Second Third:  Into the second third, this is where it opened up for me.  Toasted tobacco tones.  Some light cedar essences in there, almost a different kind of cedar though – almost like the aroma you get in a dried-out cedar-lined dry sauna.

Started to get a slight bit more edge and more “heat” to the flavours. Perhaps a pink or white pepper edge added to it; almost like a red-pepper-jelly fading in and out of the honey and shortbread sweetness.

Final Third:  Into the final third, the body built up more, getting into the medium-full range, and I started really getting that mongrel version of Sir Winnie.  Dirty, dank, wet shortbread cookies, hints of bread and some toasted nuts.  Lost the honey and cream aspects completely.  If not for knowing how aged it was, part of me would have guessed it was a younger cigar, for some of the mangy youthful aspects kicked in.

Finishing Comments / Overall Impression:  This cigar was so-so for me.  The burn was impeccable – razor-sharp, and not needing any relights, even considering the humid and breezy smoking conditions.  I really started getting more and more of a peppery version of a Sir Winnie – though part of me longed for a more creamy and refined Sir Winnie, looking at the same band.

This is a slightly stronger, less refined, more “mangy” version of a Sir Winnie, in my opinion.  So, with so few cigars left in the H. Upmann profile, was it wise to have this cut from the portfolio?  Definitely, its always a shame to see any cigar get the axe, as every single cigar has it’s fans.  That said, I don’t overly disparage the thinking behind it, as two Churchills in the same brand, with fairly limited selections, wasn’t likely of the greatest business sense.  I mean – how hard would it be to play second fiddle to the Sir Winnie too?!?!?!?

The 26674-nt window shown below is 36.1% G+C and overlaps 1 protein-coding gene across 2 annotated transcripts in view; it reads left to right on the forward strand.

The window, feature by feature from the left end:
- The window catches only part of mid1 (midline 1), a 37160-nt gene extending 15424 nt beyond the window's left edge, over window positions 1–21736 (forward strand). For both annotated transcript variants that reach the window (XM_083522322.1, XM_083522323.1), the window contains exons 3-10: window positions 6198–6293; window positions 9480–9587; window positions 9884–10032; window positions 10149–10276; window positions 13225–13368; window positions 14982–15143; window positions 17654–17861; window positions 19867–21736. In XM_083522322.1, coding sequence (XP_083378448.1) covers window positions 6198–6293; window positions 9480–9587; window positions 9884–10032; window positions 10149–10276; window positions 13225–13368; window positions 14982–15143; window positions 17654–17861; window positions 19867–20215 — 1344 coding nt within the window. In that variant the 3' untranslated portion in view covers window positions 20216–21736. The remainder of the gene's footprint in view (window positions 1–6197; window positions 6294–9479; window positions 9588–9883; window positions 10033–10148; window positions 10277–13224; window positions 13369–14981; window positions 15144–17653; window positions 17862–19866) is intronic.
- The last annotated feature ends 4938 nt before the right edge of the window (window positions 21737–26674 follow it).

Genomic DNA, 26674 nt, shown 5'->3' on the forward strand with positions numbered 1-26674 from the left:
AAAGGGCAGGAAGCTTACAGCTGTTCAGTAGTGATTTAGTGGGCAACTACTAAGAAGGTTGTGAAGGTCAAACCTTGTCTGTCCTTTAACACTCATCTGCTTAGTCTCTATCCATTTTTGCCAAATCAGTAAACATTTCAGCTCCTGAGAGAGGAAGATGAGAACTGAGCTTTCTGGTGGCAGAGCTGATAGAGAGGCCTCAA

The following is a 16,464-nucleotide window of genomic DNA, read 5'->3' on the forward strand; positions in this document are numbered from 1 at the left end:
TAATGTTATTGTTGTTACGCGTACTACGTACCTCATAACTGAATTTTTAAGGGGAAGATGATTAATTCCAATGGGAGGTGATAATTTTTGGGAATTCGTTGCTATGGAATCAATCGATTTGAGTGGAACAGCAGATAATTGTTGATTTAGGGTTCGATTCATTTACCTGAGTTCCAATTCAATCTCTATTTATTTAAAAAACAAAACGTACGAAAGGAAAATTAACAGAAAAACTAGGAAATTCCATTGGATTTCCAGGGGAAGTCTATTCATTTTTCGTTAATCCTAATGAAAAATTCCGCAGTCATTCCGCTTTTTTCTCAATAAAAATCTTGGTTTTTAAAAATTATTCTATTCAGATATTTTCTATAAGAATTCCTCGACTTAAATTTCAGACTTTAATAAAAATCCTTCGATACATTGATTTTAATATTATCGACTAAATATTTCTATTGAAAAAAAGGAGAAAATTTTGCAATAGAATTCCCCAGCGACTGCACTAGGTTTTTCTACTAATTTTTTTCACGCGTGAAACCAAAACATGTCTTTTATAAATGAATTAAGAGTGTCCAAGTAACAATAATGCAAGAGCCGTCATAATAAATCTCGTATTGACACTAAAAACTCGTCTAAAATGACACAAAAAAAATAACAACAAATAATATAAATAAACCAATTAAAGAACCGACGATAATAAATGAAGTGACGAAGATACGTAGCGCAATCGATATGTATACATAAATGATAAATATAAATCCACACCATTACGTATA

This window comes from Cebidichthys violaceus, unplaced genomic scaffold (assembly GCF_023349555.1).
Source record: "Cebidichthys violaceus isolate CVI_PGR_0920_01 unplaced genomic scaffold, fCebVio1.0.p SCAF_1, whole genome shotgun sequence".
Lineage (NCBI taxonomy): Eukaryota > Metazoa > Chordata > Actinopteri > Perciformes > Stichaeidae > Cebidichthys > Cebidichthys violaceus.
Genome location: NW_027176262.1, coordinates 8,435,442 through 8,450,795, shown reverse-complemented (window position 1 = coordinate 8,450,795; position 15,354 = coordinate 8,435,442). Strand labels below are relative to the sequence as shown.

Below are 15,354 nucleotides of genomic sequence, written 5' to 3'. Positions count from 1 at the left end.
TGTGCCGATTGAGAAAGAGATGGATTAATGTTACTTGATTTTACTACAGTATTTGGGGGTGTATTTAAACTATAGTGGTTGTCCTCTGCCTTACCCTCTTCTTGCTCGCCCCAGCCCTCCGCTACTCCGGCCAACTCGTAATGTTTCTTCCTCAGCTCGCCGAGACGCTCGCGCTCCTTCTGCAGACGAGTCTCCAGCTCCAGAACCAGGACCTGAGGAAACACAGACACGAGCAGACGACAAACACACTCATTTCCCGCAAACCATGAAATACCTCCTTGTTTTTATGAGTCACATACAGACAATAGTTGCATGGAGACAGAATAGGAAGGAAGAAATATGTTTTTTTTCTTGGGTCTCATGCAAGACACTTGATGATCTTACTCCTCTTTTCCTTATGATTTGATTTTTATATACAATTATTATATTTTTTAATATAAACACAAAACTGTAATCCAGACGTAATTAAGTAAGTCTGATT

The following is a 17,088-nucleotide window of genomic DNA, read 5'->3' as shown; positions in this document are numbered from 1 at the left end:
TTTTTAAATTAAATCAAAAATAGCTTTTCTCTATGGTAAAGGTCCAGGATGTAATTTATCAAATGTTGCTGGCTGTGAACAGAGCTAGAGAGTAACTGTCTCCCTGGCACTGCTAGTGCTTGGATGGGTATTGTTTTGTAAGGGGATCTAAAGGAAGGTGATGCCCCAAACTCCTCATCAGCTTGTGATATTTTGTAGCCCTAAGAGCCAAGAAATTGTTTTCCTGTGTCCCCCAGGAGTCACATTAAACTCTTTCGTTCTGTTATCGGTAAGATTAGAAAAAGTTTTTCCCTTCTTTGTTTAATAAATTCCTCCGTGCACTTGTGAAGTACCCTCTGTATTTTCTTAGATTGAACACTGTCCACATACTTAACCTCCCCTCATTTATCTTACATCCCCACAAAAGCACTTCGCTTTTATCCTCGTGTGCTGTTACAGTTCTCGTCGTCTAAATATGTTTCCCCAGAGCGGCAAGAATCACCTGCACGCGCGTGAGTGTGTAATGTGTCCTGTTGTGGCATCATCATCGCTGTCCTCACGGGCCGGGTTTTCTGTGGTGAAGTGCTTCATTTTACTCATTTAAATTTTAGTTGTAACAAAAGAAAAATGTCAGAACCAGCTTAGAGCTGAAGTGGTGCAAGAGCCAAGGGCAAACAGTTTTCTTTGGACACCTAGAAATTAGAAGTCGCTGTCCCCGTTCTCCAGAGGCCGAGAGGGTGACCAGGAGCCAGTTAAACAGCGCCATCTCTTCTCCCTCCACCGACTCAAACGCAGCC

It was a nice experience overall, and generally pleasant smoke.  I won’t be searching out any further samples in the future likely, but I did enjoy the well-aged toasted-tobacco aspects of this stick, and the overall construction, burn, appearance and packaging all saved the score on this stick despite my palate not overly agreeing with the experience.

Final Score:  91

Total Smoking Time:  1 hour and 5 minutes

Date & Time Smoked:  February 18th, 2015; lit up at 6:20 pm, done at 7:25 pm

Paired Beverage:  Havana Club Anejo 7 Anos and Coke

Last Meal:  Haddock and chip dinner w/ coleslaw, 5:20 pm

Smoking Conditions:  In the hot tub, but a fairly chilly and breezy night, -10 degrees Celsius and dropping rapidly, 72% RH

Thanks for reading my review.  Hope you enjoyed it.

Cheers all.

Cigar Review – Ramon Allones Phoenicio RE Libano, Sep 2008 “TEB” box code (Box # 1889 of 6000); Final Score – 97

Well, since my post-Cuba wrap-up from my Havana trip in Feb-Mar has drawn so much of my time, I’ve got a bit of a backlog of formal reviews to get posted.  This one especially, I’ve been chomping at the bit to get done.  Easily, my best cigar ever to date, at least since I’ve been “keeping score” so to say and recording my reviews in a Cigar Dossier since about 2008 or so.